The classroom experience and Montessori at home. Montessori teaching focuses on a child’s experience, through self-directed activity.  The teacher acts as a guide, giving demonstrations, and moving about the classroom gently directing children and making helpful observations. Montessori philosophy encourages independence, and the classroom environment is tailored to this model.  Independence will lead to self-confidence.  Seatwork plays a lesser role in a Montessori classroom in favour of physical activity and interaction.  Through self-directed activities, children will make discoveries, and build upon their knowledge.  Because of this organic way of learning, teachers will make positive and supportive comments based on a child’s efforts and self-motivation rather than constant affirmations.  A child’s self-esteem is built through trying new things and building skill levels.  Comments on the process not product is the standard for the classroom, which is also a basic ECE principle.  Simple greetings and goodbyes are a natural transition.

Children need to feel they have some power and independence should be encouraged at home.  Excessive supervision is counter-productive to natural development.  Age appropriate household chores and reasonable choices will bring about personal empowerment. Practical decisions could be parents choosing the food for dinner, but the child chooses how much he or she will eat.  Age appropriate chores are setting the dinner table and helping load the dishwasher when dinner is finished.  The Montessori mantra is “Freedom within Limits”.

Please make a note of the school calendar and dates.  We follow the main Vancouver school district calendar.  If unsure, please refer to your calendar hand out for dates (we have extras if needed) or ask us.  We try to give advance reminders of upcoming dates with at least a week or two notice.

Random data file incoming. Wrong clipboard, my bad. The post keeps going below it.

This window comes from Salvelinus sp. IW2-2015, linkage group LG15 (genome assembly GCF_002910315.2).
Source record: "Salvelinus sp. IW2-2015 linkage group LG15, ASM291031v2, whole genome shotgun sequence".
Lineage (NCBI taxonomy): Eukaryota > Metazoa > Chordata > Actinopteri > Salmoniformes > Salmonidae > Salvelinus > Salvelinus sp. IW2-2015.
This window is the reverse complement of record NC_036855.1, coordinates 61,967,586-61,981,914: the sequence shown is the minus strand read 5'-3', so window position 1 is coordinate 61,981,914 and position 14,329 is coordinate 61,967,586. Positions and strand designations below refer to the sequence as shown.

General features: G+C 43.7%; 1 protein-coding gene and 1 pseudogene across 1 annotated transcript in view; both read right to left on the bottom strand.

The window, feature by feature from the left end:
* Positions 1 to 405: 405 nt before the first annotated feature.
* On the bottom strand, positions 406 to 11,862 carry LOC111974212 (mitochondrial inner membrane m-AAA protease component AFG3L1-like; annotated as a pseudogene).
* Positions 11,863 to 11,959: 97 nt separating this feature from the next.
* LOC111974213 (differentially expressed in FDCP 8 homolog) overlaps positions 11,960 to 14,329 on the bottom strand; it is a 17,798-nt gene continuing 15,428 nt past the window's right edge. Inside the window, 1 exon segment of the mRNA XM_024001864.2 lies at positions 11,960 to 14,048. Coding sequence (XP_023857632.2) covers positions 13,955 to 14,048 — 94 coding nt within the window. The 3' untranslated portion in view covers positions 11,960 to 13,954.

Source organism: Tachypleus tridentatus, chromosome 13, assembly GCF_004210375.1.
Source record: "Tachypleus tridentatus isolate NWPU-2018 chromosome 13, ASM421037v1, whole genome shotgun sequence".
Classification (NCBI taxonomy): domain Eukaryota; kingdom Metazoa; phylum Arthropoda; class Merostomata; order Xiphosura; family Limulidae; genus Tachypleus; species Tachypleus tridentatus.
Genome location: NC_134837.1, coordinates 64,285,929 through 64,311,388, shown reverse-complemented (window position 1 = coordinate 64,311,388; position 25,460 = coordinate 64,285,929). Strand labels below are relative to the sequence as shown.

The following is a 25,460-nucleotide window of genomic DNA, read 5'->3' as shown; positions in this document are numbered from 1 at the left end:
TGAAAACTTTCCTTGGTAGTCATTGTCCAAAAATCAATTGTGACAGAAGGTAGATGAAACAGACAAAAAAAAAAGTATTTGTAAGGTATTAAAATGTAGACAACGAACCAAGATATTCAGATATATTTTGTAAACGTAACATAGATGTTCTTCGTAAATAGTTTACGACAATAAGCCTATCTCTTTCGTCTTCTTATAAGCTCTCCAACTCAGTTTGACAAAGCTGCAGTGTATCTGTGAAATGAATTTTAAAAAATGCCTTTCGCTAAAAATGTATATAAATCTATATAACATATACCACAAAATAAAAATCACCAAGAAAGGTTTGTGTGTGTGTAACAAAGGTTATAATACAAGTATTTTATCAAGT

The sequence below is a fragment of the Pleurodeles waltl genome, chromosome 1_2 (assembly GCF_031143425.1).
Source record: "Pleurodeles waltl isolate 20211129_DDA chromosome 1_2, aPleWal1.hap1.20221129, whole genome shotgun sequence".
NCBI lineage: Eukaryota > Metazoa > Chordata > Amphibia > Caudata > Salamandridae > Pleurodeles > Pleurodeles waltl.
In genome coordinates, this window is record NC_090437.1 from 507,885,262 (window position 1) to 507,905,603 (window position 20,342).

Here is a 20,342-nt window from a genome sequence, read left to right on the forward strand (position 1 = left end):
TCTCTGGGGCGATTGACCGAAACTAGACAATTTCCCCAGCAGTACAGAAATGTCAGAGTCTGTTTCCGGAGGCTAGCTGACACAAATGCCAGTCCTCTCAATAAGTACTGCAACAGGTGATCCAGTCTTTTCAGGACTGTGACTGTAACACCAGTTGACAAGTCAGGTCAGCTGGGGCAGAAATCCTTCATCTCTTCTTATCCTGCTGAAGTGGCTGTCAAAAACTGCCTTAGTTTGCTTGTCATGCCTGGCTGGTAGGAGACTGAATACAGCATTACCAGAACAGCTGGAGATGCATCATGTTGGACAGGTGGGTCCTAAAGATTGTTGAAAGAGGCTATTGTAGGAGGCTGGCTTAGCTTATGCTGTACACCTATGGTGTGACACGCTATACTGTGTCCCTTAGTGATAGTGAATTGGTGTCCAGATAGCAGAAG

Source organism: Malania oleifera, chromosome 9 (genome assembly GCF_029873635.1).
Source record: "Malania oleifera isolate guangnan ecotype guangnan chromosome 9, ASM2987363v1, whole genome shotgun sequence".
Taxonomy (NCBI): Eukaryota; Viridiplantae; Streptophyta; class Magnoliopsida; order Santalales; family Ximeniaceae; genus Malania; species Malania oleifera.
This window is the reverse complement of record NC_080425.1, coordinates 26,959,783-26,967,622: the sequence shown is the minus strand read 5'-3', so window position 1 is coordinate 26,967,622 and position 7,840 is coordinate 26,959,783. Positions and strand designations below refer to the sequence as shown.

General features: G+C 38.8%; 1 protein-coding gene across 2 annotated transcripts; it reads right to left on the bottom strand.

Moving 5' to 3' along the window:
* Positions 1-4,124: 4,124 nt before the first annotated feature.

• Thanksgiving – Monday, October 12th
  • SD39 District Closure – Friday, October 23rd
  • Remembrance Day – Wednesday, November 11th
  • SD39 District Closure – Friday, November 27th
  • Student Led conferences will begin November 16th. This is where a parents comes in for a short 15 minute visit with their child as a tour guide.  See the classroom through your child’s eyes.  These will be held over two weeks.  Notices and sign-up sheets will be available closer to the dates.

Things to note:

  • We can send out email requests to other families for help with nanny shares, pick-ups, drop-offs, etc.
  • If you have recently changed any personal contact information, or wish to add someone to the authorized pick up list, please let us know. Regular pick up changes must be informed in advance, with names and contact numbers so we may change the files
  • If you have any last minute changes for pick up or drop off, please inform us by phone only. We check messages more often than emails.
  • Check out Instagram @strathconamontessori

Basic Illness Protocols. It’s nice to share, but not everything.  Basic illness protocol sheets have been sent home and the Vancouver Coastal Health Sneezes and Diseases book (PDF) has been emailed to all families   Hard to believe but it is cold and flu season already.  We have introduced the proper way to cough and sneeze and reinforce these lessons daily.  Attendance sheets must also be maintained daily so please phone and leave a message if your child is ill or going to be away.  It is helpful to know your child’s symptoms so we may monitor the class. Please notify the school as soon as possible if your child has a high fever or a contagious illness.  When in doubt, please check your ‘Sneezes and Diseases’ book or call 8-1-1.  The weather is changing and thought put into appropriate clothing comes into play for outdoor activities.  Outdoor play is at the end of every class.  Extra layers can always be removed.  Covid-19 has changed some of the ways that we operate, however we have managed to keep most of our regular programming intact.  We appreciate that all of our families are being cautious and proactive when it comes to illness.  You know when your child is not behaving normally and should stay home and health monitored.  Use your common sense and your parent intuition.  Thank you for signing the Covid protocol sheets and checking for symptoms daily.  It cannot be stressed enough how important preschool is for social and emotional health in the very young.  A child’s world is small and easily tipped.  All of us want to maintain good health and we are all grateful that everyone is on the same page.  It takes a village.  Thanks for being wonderful villagers.

Welcome to October!

Miss Lori and Miss Stacy, Miss Elizabeth (AM support), our amazing volunteer Miss Maria (PM) and Mrs. B (Cynthia)